The four month COVID jolt has had a multi-level impact on life and business, particularly in the Calgary area. For the ever-changing dynamics of senior living, it continues to be a valuable learning experience about many tangibles and intangibles.
Throughout North America, senior living is being re-defined. Professionals and industry leaders are dealing with the basics, the essentials and the many new ways of doing things when it comes to the needs, wants and preferences of today’s (and tomorrow’s) seniors, the development of senior living and the delivery of senior care.
They juggle and consider factors from lifestyles, amenities, socioeconomic conditions and relationships to a booming home health care industry, the warp speed impact of technology and the decline of the “nursing home” model of care.
In the Calgary area, organizations like United Active Living, The Journey Club, Statesman, Section 23 and The Brenda Strafford Foundation are prime examples of the features and innovations happening with senior living.
For many professionals, a vital aspect is still the human factor, connecting and social interaction. “We are social beings, and we grow and thrive when we have others to engage with us, reflect the world back to us, and challenge or validate our perspectives,” says the plugged-in Careen Chrusch, United Active Living’s director of marketing. “We do not lose the need for connection in our later years. In fact, with the number of losses experienced with aging (career, family home, driving/independence, spouses, children and long-time friends) isolation and lack of social connection can have significant detrimental effects on feelings of self-worth, physical and mental health, as well.
“Alternatively, being connected and feeling like a valued member of a community brings new vibrancy to life,” she adds with positivity.
Al Boileau, executive director of the Journey Club emphasizes that updating and innovation are key drivers of the new normal in senior living. “Research is on-going and crucial to the development of new and forward thinking programing to enhance our residents’ lifestyle. Just one example is the use of technology. It has certainly come a long way with tools like ‘Alexa’ and ‘Virtual Reality’ being utilized to diversify programing and engage our residents.”
He underscores that COVID-19 was also a significant teachable moment. “Engagement is important to help our residents cope with the ever changing landscape. It’s crucial that we maintain a high level of communication directly with our residents and their families to dispel myths, educate people and manage their fears. Within our congregate living setting, our residents have not had the feeling of being ‘alone.’ ”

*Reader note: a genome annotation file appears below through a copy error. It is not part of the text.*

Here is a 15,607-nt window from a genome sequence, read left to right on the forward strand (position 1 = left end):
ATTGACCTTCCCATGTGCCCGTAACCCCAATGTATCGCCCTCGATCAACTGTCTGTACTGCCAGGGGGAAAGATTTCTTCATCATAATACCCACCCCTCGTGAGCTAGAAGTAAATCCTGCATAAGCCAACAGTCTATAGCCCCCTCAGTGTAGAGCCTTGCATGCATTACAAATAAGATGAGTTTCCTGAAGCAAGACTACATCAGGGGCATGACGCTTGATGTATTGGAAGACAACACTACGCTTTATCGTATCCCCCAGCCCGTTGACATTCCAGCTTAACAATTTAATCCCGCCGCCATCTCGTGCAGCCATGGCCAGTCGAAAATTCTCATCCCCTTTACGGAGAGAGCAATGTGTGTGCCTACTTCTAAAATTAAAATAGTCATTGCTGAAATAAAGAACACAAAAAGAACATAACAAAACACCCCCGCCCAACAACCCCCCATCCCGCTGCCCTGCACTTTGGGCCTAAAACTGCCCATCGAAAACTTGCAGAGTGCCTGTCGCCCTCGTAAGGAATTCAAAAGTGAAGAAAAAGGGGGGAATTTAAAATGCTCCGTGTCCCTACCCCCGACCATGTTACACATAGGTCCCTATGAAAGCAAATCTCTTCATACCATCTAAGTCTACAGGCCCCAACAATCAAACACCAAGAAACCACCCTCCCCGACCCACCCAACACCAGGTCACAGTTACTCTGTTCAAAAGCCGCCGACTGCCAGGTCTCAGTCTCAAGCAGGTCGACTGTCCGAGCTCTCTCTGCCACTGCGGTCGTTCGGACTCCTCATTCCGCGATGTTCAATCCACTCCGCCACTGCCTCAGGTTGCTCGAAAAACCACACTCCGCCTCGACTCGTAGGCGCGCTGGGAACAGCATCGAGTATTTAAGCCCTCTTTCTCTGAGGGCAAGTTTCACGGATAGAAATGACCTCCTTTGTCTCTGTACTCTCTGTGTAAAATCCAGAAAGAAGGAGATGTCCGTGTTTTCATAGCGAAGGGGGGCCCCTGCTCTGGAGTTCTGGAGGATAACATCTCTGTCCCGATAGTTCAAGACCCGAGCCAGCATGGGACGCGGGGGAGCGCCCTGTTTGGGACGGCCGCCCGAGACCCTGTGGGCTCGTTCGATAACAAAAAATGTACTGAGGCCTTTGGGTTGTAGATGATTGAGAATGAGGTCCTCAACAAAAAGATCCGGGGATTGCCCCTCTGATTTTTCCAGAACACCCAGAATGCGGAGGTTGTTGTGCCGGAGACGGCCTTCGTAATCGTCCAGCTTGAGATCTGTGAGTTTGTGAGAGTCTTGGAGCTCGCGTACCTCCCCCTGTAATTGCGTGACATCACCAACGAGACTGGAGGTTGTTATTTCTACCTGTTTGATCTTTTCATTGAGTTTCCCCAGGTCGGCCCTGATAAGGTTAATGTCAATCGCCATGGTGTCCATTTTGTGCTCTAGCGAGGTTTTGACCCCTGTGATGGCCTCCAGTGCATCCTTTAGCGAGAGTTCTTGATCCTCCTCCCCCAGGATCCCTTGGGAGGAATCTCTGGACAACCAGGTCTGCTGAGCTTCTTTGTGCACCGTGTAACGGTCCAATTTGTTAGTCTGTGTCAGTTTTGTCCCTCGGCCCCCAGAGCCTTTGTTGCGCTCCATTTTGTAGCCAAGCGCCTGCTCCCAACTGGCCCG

Chrusch points out that the suddenness of being isolated from family and friends did have an impact. “Imagine having no control over being able to see, touch and visit with people when you need them most. Especially for individuals living with cognitive decline, the sudden shut down of life as they knew it—where they felt safe, seen and engaged.”
She underscores that, when it comes to senior living as many other aspects of contemporary life, communication is crucial.
She highlighted some enjoyable and imaginative ways that kept United Active Living residents engaged physically, socially and mentally. “We communicated with residents and their families seven days a week through an update letter, and in place of regular programming, a Good News Bulletin went out each week, as did a weekly email with links to various online events. We supported residents with Zoom calls to family and friends.
“We also had drive-by parades, bands etc., virtual concerts and even concerts over the phone, ice cream carts, special treats and holiday themed door to door activities. We offered art supplies to residents to use in their suites and one-on-one in-suite fitness programming and, as soon as we were able, we re-launched some programs and services cautiously and intentionally.”
The social connection and communication were vital for senior living to deal with the COVID challenges. “Our goal is to always maintain a sense of normalcy,” Boileau notes. “Especially during uncertain times such as this pandemic. We reinvented our approach to resident engagement by redefining our recreational and activity calendar. Utilizing an internal channel on all televisions at the Journey Club, we were able to host daily programing that included wine tastings (wines delivered to every suite), art classes (supplies delivered to all suites), and more social activities.”
Calgary and North American senior living professionals agree that the COVID broadside was merely an unexpected milestone of the innovative road to the evolving new normal in senior living. A new normal which focuses on lifestyle choices and senior’s quality of life. As health and finances continue as important factors for senior living choices, the new normal is dealing with many choices that affect the quality of life and a person’s emotional, mental and physical well-being.
One potent senior living lesson learned from COVID-19 is that senior quality of life is more, much more involved than simply looking after basic health needs are met and that the lifestyle a senior community offers impacts the resident quality of life.